For instance, parents find themselves working even more than before, because “I don’t know when to stop checking my e-mails, since I’m ‘at work’ all the time now”, Torrey notes.

Others may find themselves being distracted more often for instance, by your toddler asking for snacks, or your older child asking for help with his homework. “It can be a big challenge to try to fulfil all your roles at the same time,” she reckons.


You'll miss interacting with colleagues

From the conversations across cubicles, to the quick coffee run in the afternoon, you will miss things about your co-workers.

Torrey states, “There is something very psychologically positive in having work colleagues around you. That feeling of ‘we are in this together’ is sometimes lost when the physical contact is missing.”

Certain things will also be inherently more difficult to do when you’re not sharing the same physical space.

You’ll need to set expectations for both your colleagues and your offspring… Similarly, your kids (and spouse!) should know what they can or cannot do when you are working.

Torrey explains, “You can no longer walk up to Finance team’s Florence to ask her about a project and have the luxury of her replying to you immediately. Now, you’ll have to communicate virtually and wait for that response.”

Tips for telecommuting

However, you have ways to overcome the challenges of telecommuting while embracing its benefits. Torrey, whose career portal helps mums look for flexi-time work or become mumpreneurs, shares her tips:

#1. Set expectations and limits You’ll need to set expectations for both your colleagues and your offspring. Help your colleagues understand the limitations you have when you’re at home with the kids. Similarly, your kids (and spouse!) should know what they can or cannot do when you are working.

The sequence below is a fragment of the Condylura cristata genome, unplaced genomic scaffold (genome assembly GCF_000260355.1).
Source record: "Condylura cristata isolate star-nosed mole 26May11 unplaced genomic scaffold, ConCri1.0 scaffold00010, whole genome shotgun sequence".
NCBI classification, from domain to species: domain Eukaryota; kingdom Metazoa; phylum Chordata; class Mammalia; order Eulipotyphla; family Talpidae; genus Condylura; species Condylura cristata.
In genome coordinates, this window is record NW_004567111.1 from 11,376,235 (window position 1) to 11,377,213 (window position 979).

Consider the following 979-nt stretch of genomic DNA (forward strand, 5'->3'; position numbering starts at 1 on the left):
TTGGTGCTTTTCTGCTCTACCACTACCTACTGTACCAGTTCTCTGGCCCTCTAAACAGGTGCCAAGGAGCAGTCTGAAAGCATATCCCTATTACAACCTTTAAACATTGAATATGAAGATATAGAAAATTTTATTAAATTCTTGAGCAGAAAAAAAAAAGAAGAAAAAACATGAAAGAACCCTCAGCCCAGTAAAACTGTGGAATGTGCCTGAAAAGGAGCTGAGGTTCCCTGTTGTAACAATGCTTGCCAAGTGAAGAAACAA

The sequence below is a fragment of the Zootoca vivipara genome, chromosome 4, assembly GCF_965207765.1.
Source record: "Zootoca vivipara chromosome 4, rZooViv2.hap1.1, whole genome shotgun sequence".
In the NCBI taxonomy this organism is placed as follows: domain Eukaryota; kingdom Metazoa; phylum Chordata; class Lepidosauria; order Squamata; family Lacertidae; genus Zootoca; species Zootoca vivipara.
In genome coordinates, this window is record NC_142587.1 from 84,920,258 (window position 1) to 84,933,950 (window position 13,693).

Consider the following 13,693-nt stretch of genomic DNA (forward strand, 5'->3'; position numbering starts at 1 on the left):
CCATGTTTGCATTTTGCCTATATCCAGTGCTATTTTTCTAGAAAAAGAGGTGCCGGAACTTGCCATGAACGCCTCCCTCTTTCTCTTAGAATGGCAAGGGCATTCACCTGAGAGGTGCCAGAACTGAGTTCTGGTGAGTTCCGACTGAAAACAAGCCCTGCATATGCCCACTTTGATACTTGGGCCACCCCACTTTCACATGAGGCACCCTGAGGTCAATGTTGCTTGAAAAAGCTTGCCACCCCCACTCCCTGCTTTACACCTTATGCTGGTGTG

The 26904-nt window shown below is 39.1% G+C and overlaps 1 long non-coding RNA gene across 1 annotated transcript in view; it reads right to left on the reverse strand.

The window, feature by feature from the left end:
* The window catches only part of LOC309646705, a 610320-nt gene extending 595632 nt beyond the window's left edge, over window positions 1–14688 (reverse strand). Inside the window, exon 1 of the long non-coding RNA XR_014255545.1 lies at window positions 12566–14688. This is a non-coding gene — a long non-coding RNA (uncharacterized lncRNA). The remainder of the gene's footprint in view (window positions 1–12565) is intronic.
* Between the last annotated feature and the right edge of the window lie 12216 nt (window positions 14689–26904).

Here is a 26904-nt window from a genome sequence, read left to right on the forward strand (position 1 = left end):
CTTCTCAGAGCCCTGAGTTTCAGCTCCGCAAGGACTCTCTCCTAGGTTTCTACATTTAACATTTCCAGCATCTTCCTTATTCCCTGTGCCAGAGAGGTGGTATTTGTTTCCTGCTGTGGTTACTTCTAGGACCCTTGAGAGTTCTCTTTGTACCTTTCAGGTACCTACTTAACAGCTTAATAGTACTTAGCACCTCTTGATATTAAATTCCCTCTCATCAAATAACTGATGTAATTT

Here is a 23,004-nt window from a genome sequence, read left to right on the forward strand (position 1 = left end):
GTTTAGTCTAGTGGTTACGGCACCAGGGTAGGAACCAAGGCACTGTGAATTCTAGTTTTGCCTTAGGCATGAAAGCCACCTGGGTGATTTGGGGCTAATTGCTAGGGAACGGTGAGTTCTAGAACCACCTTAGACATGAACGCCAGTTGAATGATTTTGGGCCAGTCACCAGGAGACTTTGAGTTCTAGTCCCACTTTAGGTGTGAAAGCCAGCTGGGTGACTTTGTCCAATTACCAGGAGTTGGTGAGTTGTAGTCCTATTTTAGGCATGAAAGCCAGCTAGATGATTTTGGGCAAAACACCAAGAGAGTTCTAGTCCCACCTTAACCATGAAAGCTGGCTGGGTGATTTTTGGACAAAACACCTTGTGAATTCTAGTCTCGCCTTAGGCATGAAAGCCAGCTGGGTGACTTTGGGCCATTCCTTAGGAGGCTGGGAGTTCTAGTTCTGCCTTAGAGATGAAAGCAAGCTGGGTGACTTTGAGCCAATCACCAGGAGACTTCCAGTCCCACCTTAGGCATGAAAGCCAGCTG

#2. Draw out your physical work station Tell your kids when they should not enter, or that they can only enter if you give them permission to.

#3. Set your own work schedule A timetable is useful, especially if you are required to balance family duties. Tell you kids to follow that schedule for instance, they can ask you for homework help from 2pm to 3pm.

#4. Create to-do lists for both work and home every night This will help you plan for the next day and complete what you need to do.

#5. Use online tools Working from home doesn’t mean that you need to struggle to communicate with your colleagues. A video communications tool like Zoom conduct online meetings with your colleagues, while WhatsApp chat groups and Google Drive lets you communicate and share work files respectively.

#6. Explore childcare options If your work requires 100 per cent of your focus, or if you simply find it difficult to work when the kids are yelling, you'll simply have to make the best of a bad situation, especially since the CB restrictions were tightened on 21 April. So, why not alternate childcare “shifts” with your other half? The aim is to make working remotely and caring for junior more manageable and, maybe, even a success! When the CB rules are relaxed, you can consider getting additional help. It could be a next-door neighbour who could watch the kids for an hour while you complete that conference call, or perhaps a sister, who could come over to keep them occupied for the afternoon.

Photos: iStock